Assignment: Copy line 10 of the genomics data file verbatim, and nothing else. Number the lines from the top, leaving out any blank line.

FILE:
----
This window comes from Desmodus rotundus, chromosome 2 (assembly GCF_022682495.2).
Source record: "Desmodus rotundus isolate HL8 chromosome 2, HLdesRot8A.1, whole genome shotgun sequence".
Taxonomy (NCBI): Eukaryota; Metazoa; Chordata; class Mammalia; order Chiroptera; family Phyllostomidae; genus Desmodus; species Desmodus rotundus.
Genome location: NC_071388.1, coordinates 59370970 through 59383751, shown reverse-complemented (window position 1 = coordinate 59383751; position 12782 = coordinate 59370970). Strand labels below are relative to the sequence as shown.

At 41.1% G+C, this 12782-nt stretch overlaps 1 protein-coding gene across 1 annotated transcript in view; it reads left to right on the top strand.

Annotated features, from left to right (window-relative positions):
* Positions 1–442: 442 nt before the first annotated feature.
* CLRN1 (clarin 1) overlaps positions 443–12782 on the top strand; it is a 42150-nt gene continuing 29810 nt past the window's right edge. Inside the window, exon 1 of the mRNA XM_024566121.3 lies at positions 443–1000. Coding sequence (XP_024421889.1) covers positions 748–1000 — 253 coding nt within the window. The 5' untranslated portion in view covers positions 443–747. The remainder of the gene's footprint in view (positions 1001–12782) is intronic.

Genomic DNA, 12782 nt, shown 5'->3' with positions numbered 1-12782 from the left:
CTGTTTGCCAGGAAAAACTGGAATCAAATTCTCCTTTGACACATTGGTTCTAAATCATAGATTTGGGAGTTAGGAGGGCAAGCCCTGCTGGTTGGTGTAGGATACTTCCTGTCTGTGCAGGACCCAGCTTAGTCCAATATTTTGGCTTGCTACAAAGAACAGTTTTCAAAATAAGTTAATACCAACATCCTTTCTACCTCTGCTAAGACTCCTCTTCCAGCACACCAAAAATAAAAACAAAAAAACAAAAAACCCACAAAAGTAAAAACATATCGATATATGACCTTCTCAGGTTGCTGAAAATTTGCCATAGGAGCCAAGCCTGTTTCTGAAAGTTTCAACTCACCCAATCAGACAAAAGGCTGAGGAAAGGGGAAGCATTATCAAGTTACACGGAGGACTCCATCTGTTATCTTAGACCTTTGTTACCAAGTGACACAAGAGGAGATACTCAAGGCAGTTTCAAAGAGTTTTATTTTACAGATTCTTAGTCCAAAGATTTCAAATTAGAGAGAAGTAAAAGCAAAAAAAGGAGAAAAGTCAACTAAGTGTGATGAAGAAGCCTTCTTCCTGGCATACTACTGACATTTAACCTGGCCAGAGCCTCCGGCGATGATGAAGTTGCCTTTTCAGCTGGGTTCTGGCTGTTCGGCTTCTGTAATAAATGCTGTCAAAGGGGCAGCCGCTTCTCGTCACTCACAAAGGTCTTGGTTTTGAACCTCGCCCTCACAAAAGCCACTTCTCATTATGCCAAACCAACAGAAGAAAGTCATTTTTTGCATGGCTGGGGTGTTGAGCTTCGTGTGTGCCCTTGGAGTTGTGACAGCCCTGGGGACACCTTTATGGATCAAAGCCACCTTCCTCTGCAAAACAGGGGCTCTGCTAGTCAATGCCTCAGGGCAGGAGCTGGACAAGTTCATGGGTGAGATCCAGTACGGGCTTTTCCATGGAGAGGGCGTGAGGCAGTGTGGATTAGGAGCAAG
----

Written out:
CTGTTTGCCAGGAAAAACTGGAATCAAATTCTCCTTTGACACATTGGTTCTAAATCATAGATTTGGGAGTTAGGAGGGCAAGCCCTGCTGGTTGGTGTAGGATACTTCCTGTCTGTGCAGGACCCAGCTTAGTCCAATATTTTGGCTTGCTACAAAGAACAGTTTTCAAAATAAGTTAATACCAACATCCTTTCTACCTCTGCTAAGACTCCTCTTCCAGCACACCAAAAATAAAAACAAAAAAACAAAAAACCCACAAAAGTAAAAACATATCGATATATGACCTTCTCAGGTTGCTGAAAATTTGCCATAGGAGCCAAGCCTGTTTCTGAAAGTTTCAACTCACCCAATCAGACAAAAGGCTGAGGAAAGGGGAAGCATTATCAAGTTACACGGAGGACTCCATCTGTTATCTTAGACCTTTGTTACCAAGTGACACAAGAGGAGATACTCAAGGCAGTTTCAAAGAGTTTTATTTTACAGATTCTTAGTCCAAAGATTTCAAATTAGAGAGAAGTAAAAGCAAAAAAAGGAGAAAAGTCAACTAAGTGTGATGAAGAAGCCTTCTTCCTGGCATACTACTGACATTTAACCTGGCCAGAGCCTCCGGCGATGATGAAGTTGCCTTTTCAGCTGGGTTCTGGCTGTTCGGCTTCTGTAATAAATGCTGTCAAAGGGGCAGCCGCTTCTCGTCACTCACAAAGGTCTTGGTTTTGAACCTCGCCCTCACAAAAGCCACTTCTCATTATGCCAAACCAACAGAAGAAAGTCATTTTTTGCATGGCTGGGGTGTTGAGCTTCGTGTGTGCCCTTGGAGTTGTGACAGCCCTGGGGACACCTTTATGGATCAAAGCCACCTTCCTCTGCAAAACAGGGGCTCTGCTAGTCAATGCCTCAGGGCAGGAGCTGGACAAGTTCATGGGTGAGATCCAGTACGGGCTTTTCCATGGAGAGGGCGTGAGGCAGTGTGGATTAGGAGCAAG